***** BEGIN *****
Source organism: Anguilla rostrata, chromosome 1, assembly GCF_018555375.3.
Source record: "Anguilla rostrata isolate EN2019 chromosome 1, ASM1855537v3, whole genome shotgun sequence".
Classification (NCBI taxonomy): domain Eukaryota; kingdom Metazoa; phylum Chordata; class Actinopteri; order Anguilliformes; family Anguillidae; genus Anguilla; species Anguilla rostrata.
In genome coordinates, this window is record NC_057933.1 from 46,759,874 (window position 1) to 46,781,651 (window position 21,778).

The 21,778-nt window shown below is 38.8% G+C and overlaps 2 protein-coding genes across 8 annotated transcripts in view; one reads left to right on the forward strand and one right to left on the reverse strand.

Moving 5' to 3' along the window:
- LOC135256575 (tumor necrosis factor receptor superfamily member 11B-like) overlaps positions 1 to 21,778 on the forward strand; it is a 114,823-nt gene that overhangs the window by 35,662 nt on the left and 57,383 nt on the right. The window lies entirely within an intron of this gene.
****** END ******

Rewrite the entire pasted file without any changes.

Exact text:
Source organism: Anguilla rostrata, chromosome 1, assembly GCF_018555375.3.
Source record: "Anguilla rostrata isolate EN2019 chromosome 1, ASM1855537v3, whole genome shotgun sequence".
Classification (NCBI taxonomy): domain Eukaryota; kingdom Metazoa; phylum Chordata; class Actinopteri; order Anguilliformes; family Anguillidae; genus Anguilla; species Anguilla rostrata.
In genome coordinates, this window is record NC_057933.1 from 46,759,874 (window position 1) to 46,781,651 (window position 21,778).

The 21,778-nt window shown below is 38.8% G+C and overlaps 2 protein-coding genes across 8 annotated transcripts in view; one reads left to right on the forward strand and one right to left on the reverse strand.

Moving 5' to 3' along the window:
- LOC135256575 (tumor necrosis factor receptor superfamily member 11B-like) overlaps positions 1 to 21,778 on the forward strand; it is a 114,823-nt gene that overhangs the window by 35,662 nt on the left and 57,383 nt on the right. The window lies entirely within an intron of this gene.